The start of a new school year often brings challenges for divorced or separated New Jersey parents. A new school year almost always means some type of change, but there are things you can do to get through these transitions smoothly.
Sports and extracurricular activities
As children get older, they are likely to become involved in sports or other extracurricular activities. This may require a change in your custody schedule.
For example, you may have a custody schedule stating that one of you gets custody from “after school” until a certain time. The “after school” time may vary, depending on after-school activities, so you may need to get creative with your custody schedule to ensure the parent getting custody does not lose any time.
Homework and projects
Your child may face extra challenges completing homework or school projects while living in two different homes. Communication and flexibility between your co-parent and you are very important.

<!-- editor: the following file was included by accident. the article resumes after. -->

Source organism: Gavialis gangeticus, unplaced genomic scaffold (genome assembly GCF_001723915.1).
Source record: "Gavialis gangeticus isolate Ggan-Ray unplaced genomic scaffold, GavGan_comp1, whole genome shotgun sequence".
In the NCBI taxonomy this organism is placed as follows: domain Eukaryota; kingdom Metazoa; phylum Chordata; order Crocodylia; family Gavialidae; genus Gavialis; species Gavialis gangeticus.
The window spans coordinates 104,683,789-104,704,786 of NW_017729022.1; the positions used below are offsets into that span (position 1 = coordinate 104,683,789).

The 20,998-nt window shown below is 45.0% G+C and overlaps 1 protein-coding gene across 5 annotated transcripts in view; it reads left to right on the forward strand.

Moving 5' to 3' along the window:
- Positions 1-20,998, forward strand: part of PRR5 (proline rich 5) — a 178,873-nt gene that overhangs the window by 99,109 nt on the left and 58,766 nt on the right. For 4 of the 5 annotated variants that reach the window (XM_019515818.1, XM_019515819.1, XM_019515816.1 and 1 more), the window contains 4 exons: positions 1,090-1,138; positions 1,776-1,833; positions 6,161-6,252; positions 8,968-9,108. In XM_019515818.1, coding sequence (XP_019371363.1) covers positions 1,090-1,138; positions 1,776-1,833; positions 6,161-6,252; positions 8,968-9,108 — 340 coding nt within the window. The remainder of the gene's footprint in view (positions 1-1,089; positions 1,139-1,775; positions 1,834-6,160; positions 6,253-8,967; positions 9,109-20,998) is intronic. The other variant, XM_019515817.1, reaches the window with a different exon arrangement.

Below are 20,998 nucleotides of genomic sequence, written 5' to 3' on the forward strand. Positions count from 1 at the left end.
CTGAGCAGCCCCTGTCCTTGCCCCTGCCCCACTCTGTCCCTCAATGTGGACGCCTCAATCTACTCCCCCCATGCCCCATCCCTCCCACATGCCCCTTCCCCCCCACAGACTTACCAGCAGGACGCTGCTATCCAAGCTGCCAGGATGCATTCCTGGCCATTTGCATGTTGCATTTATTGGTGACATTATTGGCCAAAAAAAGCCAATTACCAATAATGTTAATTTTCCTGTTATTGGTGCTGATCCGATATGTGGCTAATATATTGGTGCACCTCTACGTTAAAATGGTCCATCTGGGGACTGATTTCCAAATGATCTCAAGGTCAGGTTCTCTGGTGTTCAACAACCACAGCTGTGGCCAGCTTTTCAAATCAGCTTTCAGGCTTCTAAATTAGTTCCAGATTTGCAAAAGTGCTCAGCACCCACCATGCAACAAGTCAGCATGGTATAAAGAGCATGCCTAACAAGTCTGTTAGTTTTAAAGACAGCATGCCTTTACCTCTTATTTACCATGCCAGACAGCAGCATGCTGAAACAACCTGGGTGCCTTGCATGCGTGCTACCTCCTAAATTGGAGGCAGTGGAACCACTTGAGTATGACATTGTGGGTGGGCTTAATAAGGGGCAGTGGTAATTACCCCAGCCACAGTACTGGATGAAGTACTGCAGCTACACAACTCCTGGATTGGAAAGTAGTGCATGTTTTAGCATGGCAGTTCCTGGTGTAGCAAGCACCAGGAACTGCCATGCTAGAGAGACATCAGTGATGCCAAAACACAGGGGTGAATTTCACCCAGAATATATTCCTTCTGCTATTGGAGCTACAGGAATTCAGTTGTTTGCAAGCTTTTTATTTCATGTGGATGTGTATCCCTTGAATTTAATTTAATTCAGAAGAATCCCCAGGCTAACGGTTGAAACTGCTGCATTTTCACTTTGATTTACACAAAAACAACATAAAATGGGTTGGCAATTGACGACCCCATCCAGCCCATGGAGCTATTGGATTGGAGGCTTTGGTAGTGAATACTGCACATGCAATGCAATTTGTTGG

Although you are likely to have different routines between both households, try to stick to the routines at each house. You may prefer that your child do homework before dinner, while your co-parent allows homework to wait until after dinner.
Rather than forcing one of you into a routine that does not work for you, follow your own routines. Stress the importance of following each routine to your child so they feel a sense of stability and predictability in each household.
Field trips and forms
Have a communication plan in place with your co-parent for handling things such as field trips. Your child will probably have forms that need to be signed by both parents, so develop a system of communication that allows both of you to keep up with what’s going on and sign any necessary forms.
It is inevitable that you will have to see your co-parent at some of these events. While you do not have to be together, be polite and respectful when you do run into them.
You may have to attend some events, like a parent-teacher conference, together. Put aside negative feelings toward your co-parent and remember that you are there for your child and their best interest.
Sometimes the challenges of a new school year may require more substantial changes to a custody schedule. A custody attorney can examine your situation and discuss potential options.